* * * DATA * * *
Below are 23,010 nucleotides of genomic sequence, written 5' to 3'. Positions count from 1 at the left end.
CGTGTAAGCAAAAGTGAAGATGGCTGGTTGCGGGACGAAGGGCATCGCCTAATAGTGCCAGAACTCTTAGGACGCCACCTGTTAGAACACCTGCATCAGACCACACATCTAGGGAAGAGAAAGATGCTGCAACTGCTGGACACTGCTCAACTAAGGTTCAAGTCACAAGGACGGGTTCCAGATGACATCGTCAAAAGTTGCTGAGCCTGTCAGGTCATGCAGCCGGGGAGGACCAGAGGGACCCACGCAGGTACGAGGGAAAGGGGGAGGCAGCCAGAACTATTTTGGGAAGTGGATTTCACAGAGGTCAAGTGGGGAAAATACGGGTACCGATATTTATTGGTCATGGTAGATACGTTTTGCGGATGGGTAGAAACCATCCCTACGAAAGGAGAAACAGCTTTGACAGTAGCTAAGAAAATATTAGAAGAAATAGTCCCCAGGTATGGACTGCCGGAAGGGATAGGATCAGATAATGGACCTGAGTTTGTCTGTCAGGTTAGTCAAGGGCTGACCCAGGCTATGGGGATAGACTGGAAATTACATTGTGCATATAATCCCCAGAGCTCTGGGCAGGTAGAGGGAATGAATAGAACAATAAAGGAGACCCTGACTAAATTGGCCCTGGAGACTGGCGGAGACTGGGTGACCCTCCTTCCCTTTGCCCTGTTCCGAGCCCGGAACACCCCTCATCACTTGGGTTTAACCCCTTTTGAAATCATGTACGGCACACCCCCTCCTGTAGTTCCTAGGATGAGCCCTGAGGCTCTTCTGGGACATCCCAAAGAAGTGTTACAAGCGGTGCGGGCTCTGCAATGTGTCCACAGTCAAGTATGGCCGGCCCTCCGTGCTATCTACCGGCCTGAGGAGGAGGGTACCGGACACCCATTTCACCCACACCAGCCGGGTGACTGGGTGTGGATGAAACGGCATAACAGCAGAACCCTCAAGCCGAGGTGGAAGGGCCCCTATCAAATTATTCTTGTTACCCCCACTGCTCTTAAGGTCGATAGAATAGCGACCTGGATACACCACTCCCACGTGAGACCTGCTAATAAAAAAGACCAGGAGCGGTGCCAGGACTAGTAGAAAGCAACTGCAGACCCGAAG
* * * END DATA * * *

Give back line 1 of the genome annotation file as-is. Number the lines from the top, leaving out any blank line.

Below are 23,010 nucleotides of genomic sequence, written 5' to 3'. Positions count from 1 at the left end.